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PH refuses to stamp Chinese e-passports


MANILA, Philippines – The Philippines will no longer stamp its visas on China’s new electronic passports, the Department of Foreign Affairs (DFA) announced Wednesday.

“This action is being undertaken to avoid the Philippines being misconstrued as legitimizing the nine-dash line (claim) every time a Philippine visa is stamped on such Chinese e-passport,” it said in a statement.

“Instead, the Philippines will stamp it on a separate visa application form,” it added.

The Philippines had earlier lodged its protest against China’s recent move to issue new e-passports stamped with a map that declared disputed West Philippine Sea (South China Sea) territories as part of its borders. China, through its nine-dash claim, has consistently argued that it had sovereignty over nearly the entire sea.

A Chinese man holds up a Chinese passport where the top left corner shows a territorial map of China that includes disputed South China Sea islands outside a passport office in Beijing, China, Friday, Nov. 23, 2012. AP

In its statement, the DFA said that the country’s refusal to stamp its visas on the new Chinese e-passports reinforces its stand that China’s claim over the disputed areas was “excessive,” and was “inconsistent with international law, specifically the United Nations Convention on the Law of the Sea (Unclos).

Vietnam had earlier expressed its refusal to stamp the new Chinese e-passports, with its authorities noting that border guards had been instructed to issue “stapled visas” to Chinese people with such passports.

Aside from Vietnam and the Philippines, Southeast Asian nations Brunei and Malaysia have disputed China’s territorial claims.

India has also complained over the map’s depiction of its northern border with China and retaliated by issuing Chinese citizens visas embossed with New Delhi’s own maps.

The United States, meanwhile, had also said it will raise concerns with Beijing over China’s latest move, saying that the map printed in the new Chinese passports was causing “tension and anxiety” among claimant states in the disputed West Philippine Sea (South China Sea).

State Department spokeswoman Victoria Nuland was quoted by the Associated Press (AP) as saying that it was up to countries to decide what their passports look like and the US would still accept the Chinese one as a legal document.

But she added: “That’s a different matter than whether it’s politically smart or helpful to be taking steps that antagonize countries.”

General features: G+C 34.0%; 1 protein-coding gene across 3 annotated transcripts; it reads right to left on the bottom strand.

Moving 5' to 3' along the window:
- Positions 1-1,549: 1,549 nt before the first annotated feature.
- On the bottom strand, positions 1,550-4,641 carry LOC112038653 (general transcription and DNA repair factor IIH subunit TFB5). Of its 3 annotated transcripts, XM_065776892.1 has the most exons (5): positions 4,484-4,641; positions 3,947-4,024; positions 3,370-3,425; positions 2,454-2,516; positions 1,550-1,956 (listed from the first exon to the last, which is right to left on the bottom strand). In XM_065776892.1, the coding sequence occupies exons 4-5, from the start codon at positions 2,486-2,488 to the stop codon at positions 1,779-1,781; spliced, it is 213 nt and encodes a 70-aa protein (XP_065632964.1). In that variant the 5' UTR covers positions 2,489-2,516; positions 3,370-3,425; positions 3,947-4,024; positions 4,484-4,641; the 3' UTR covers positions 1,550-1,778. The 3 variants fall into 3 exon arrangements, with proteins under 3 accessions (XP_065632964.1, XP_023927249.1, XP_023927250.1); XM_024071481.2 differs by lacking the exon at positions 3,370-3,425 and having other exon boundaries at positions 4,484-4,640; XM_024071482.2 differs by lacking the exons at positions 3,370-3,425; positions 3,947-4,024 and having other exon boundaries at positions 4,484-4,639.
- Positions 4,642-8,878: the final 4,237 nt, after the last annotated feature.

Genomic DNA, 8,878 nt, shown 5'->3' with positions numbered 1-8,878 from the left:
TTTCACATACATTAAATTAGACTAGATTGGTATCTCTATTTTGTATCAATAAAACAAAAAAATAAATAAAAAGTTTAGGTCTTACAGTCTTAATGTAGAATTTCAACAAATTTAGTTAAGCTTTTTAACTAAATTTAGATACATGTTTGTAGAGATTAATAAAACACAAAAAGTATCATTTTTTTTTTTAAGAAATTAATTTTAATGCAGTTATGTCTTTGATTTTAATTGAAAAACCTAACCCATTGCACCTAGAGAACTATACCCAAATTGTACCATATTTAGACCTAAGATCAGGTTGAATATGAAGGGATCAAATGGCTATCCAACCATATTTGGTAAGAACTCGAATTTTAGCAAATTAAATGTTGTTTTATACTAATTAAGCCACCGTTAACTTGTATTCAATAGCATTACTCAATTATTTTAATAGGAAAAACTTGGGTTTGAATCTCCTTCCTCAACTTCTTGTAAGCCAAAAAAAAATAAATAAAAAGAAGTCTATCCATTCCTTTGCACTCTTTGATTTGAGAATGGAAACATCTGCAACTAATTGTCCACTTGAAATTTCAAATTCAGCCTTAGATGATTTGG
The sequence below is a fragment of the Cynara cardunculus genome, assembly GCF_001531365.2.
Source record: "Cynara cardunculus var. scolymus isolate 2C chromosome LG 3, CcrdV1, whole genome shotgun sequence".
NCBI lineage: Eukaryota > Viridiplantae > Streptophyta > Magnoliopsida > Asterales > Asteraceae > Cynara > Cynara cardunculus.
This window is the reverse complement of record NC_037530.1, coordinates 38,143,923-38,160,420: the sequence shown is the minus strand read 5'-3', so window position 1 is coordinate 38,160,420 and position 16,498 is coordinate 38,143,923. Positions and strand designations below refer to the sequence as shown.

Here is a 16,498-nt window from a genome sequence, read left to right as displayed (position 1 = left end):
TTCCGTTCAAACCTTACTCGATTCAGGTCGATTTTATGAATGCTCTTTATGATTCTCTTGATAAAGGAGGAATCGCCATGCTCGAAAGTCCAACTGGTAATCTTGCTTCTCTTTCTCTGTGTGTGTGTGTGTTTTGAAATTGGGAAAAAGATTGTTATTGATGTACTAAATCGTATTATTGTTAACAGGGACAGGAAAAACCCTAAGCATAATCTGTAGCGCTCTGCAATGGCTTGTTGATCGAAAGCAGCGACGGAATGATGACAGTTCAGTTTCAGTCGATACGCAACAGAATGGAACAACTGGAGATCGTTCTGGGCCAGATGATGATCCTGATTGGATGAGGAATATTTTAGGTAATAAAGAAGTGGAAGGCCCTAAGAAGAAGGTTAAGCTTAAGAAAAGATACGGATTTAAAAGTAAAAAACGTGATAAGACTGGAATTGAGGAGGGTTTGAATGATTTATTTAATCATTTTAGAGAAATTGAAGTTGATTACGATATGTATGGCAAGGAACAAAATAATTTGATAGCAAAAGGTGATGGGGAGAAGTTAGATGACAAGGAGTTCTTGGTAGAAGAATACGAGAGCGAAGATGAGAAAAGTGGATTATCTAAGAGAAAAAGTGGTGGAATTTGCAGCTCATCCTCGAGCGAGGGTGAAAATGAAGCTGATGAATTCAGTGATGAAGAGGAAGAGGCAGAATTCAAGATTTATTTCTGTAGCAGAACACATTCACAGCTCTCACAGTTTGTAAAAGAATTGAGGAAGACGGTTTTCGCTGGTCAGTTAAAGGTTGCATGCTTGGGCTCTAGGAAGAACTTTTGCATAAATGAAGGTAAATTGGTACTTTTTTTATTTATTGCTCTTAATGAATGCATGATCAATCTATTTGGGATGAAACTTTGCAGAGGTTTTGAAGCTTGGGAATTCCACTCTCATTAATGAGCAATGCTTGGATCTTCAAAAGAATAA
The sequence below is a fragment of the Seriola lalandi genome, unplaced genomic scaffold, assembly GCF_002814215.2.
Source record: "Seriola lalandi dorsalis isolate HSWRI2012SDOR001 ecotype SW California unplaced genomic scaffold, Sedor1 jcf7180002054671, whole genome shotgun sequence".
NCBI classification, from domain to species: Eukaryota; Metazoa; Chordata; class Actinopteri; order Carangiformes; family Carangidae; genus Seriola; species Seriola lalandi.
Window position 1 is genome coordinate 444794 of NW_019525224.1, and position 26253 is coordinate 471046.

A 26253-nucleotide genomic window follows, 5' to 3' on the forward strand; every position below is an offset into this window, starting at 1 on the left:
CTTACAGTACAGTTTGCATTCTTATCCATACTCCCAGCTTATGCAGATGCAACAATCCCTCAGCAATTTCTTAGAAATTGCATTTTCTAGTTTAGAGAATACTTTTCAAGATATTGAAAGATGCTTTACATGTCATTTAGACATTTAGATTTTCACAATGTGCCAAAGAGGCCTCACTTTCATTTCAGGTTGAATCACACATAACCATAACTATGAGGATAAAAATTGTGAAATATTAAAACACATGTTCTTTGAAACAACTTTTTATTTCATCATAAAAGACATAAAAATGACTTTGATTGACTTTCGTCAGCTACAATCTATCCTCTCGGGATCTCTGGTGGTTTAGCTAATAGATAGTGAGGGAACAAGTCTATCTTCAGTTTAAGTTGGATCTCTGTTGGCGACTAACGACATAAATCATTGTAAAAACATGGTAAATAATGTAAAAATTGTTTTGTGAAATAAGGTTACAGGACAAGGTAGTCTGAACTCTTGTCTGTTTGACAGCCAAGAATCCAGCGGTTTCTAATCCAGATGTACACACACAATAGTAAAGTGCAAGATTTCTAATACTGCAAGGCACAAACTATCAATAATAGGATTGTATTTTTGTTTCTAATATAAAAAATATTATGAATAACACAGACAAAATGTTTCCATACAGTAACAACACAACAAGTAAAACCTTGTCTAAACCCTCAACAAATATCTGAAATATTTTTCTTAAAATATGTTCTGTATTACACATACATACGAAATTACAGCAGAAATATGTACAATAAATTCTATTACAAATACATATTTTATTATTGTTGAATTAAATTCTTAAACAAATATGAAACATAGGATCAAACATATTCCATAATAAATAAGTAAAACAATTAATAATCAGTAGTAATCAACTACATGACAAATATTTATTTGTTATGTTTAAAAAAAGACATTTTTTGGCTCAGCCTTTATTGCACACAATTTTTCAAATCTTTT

She said it was unhelpful for creating an environment for resolving the territorial disputes.  With reports from AP

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Tags: China , DFA , Diplomacy , E-Passports , Foreign Affairs and International relations , Philippines , West Philippine Sea

  • http://pulse.yahoo.com/_E537S3U6BQRNYPYJNK7L2FPH4U Talahib

    Stamped one Chinese E-passport and you stamped the whole of China’s dirty maneuver. DFA, pres. Aquino, please listen to the cry of the Filipino people !!!

  • valsore

    Good, this is our silent protest.  But I think we should do more. Enough on big talk and merely symbolic actions. How come we only read about the government’s PLANS to buy real battle boats and fighting planes, but we never heard of any deliveries?

    • Guest

      Implementation of talk has always been the weak spot of PH. That must change.

  • pugadlawin

    REFUSE ENTRY to these Chinese Bullies who do not understand sovereignty.

    China believes it can pull another Taiwan tactic, which used to be recognized at the UN
    as the legitimate county and not PRC.

    If we let China bully us, IT WILL only make it more aggressive.

    Just like Hitler, never satisfied.

  • http://pulse.yahoo.com/_QZZKXPEA67I7HELEIYM35QVYFA Jon

    Gaya gaya, puto maya.
    Kulang talaga sa originality ang DFA.

  • http://www.facebook.com/profile.php?id=747789731 Isabel Delgado Gonzalez

    SO THERE, CHINA!!!!!!!!!!


    lol pakulo ng mga tsikwa….parang me kulang sa isip..

  • Guest

    If this all was just a movie, this would be a C-rated action-comedy. Even China experts are wondering, what the Chinese are up to? Papansin? Nothing to do in China (despite their infrastructural bottlenecks they still have, environmental degradation, rising wealth inequality, violent protests in 100000s?)

    China could much have it easier. Maybe, they like it the hard way. I don’t know. It is always fascinating to see masochism in countries who could have it much easier.

  • sinagbayan

    Hindi lang dapat lagyan ng bisa ang mga pasaporteng ito ng Tsina, dapat ang itatatak na bisa ng Pilipinas ay may mapa ng West Philippine Sea. We have to stand firm, otherwise, they will be emboldened to do even more crazier things at a later time. IF IT WERE UP TO ME TO DECIDE, HINDI DAPAT MAKAPASOK SA PILIPINAS ANG MGA INTSIK NA GUMAGAMIT NG GANITONG PASAPORTE.

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